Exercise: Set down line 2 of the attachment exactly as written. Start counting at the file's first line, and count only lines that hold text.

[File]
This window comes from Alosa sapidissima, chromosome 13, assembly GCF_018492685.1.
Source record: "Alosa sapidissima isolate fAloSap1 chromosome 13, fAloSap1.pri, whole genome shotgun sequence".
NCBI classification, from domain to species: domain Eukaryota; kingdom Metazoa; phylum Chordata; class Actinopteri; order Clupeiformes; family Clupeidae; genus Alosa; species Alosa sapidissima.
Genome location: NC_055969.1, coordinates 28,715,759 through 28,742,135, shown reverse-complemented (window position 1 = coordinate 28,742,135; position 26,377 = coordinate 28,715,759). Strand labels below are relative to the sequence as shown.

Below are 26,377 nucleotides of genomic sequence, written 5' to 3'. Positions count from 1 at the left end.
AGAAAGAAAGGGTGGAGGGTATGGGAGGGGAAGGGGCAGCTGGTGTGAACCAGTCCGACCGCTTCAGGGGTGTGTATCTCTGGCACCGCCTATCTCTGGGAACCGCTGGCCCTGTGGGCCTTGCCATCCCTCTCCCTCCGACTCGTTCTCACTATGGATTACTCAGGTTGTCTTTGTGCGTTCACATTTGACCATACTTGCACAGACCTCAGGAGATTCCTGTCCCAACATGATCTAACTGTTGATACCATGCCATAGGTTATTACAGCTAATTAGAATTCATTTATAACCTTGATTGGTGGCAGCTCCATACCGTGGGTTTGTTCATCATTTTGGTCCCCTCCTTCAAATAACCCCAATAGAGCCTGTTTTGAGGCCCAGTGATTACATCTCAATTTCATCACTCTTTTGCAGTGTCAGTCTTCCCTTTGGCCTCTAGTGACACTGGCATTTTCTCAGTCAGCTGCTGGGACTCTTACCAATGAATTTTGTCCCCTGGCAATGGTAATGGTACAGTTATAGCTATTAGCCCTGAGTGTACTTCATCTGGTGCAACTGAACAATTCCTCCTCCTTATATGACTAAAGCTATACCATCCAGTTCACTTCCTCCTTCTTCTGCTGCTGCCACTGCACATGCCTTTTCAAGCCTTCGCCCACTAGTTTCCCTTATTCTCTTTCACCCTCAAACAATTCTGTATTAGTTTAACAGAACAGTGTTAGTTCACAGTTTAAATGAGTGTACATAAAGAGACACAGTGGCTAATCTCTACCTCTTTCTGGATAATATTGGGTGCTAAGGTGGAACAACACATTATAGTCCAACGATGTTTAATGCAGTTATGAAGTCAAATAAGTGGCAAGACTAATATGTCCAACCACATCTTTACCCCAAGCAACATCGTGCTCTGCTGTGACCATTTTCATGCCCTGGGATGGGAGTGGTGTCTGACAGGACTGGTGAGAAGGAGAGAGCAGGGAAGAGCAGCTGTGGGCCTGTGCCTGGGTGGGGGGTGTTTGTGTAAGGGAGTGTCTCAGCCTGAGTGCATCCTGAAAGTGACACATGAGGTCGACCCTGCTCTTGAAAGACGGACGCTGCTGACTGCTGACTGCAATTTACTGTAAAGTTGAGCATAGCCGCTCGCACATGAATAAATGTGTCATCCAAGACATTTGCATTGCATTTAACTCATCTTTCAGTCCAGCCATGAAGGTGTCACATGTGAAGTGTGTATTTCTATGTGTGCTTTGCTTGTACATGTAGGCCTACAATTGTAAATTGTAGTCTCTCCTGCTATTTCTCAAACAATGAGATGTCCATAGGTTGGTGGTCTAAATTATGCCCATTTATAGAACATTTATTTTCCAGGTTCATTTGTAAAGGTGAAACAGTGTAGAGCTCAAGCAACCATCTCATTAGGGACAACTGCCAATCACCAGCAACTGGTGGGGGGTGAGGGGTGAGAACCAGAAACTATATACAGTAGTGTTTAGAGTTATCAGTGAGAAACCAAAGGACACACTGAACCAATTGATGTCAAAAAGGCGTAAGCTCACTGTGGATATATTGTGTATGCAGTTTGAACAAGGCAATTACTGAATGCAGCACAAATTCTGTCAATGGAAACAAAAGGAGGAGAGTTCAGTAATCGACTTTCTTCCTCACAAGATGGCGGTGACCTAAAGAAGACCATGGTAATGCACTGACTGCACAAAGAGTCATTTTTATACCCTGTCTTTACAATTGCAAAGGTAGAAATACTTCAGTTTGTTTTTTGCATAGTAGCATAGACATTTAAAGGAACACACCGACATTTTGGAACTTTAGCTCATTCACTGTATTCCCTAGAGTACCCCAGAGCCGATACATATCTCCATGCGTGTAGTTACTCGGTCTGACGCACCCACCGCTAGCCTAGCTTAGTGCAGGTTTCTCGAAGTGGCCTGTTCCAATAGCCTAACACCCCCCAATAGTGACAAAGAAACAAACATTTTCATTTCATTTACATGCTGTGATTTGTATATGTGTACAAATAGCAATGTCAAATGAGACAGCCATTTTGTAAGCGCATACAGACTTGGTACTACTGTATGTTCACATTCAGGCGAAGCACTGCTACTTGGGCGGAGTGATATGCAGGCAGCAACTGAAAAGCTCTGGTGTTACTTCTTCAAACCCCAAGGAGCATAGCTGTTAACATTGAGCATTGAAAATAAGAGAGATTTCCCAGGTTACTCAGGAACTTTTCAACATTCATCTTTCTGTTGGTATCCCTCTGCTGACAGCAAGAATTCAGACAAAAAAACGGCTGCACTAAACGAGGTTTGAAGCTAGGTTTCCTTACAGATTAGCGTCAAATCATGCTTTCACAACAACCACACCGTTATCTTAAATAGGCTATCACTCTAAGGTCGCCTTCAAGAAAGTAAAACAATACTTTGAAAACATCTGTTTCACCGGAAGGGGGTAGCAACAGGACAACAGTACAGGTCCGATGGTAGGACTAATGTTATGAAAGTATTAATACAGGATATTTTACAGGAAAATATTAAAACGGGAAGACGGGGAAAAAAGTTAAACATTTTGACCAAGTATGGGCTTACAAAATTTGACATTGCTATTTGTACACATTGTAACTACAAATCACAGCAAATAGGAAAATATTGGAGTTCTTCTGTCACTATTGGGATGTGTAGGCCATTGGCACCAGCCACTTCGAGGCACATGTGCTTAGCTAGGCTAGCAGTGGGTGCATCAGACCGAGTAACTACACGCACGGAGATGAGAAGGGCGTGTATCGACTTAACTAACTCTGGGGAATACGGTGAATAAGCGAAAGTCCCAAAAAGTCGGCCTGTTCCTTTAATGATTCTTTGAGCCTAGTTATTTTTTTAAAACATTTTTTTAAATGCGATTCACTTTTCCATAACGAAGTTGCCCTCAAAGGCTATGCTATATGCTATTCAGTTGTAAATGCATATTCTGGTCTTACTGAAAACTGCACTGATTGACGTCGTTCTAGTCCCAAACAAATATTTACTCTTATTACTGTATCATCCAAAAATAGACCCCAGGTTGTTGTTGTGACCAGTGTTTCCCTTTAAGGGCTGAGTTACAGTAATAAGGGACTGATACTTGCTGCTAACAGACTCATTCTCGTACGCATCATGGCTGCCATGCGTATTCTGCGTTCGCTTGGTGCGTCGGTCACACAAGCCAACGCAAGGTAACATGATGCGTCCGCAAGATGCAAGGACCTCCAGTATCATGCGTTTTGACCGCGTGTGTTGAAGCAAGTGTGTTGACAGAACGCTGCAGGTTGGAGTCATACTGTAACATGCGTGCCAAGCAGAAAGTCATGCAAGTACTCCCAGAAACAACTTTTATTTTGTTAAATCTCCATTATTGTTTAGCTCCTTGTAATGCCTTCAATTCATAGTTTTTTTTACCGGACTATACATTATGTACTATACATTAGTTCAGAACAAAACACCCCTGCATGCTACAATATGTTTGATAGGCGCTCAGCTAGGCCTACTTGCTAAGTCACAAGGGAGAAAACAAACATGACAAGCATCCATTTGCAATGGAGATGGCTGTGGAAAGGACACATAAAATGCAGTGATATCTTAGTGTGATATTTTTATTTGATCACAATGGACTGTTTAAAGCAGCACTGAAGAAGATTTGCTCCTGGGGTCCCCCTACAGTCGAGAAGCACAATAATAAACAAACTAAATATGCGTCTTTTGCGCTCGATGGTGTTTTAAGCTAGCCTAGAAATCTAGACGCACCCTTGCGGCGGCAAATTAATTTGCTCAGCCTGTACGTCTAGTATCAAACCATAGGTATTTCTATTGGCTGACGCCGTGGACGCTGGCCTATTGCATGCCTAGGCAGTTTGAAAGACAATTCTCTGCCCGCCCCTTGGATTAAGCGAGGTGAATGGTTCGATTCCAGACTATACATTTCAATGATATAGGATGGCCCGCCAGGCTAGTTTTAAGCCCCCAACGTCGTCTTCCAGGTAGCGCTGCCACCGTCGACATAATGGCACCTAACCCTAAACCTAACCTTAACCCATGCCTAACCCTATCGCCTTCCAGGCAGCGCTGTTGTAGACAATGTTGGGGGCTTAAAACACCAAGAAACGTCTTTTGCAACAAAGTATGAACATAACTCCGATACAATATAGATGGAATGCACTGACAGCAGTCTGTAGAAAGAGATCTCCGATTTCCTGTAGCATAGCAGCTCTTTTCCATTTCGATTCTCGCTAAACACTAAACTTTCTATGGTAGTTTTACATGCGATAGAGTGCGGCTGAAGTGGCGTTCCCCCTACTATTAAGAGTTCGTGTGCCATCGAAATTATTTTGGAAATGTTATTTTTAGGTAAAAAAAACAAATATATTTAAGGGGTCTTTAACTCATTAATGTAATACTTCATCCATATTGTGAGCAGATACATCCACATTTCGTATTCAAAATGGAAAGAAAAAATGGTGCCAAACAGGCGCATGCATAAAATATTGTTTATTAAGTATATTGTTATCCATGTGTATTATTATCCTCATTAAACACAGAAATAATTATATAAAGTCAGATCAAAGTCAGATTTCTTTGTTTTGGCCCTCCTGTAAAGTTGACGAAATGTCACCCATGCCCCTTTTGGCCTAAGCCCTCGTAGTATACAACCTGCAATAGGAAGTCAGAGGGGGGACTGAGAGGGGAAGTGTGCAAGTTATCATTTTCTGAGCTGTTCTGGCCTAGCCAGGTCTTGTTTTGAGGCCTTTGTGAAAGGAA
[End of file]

Source record: "Alosa sapidissima isolate fAloSap1 chromosome 13, fAloSap1.pri, whole genome shotgun sequence".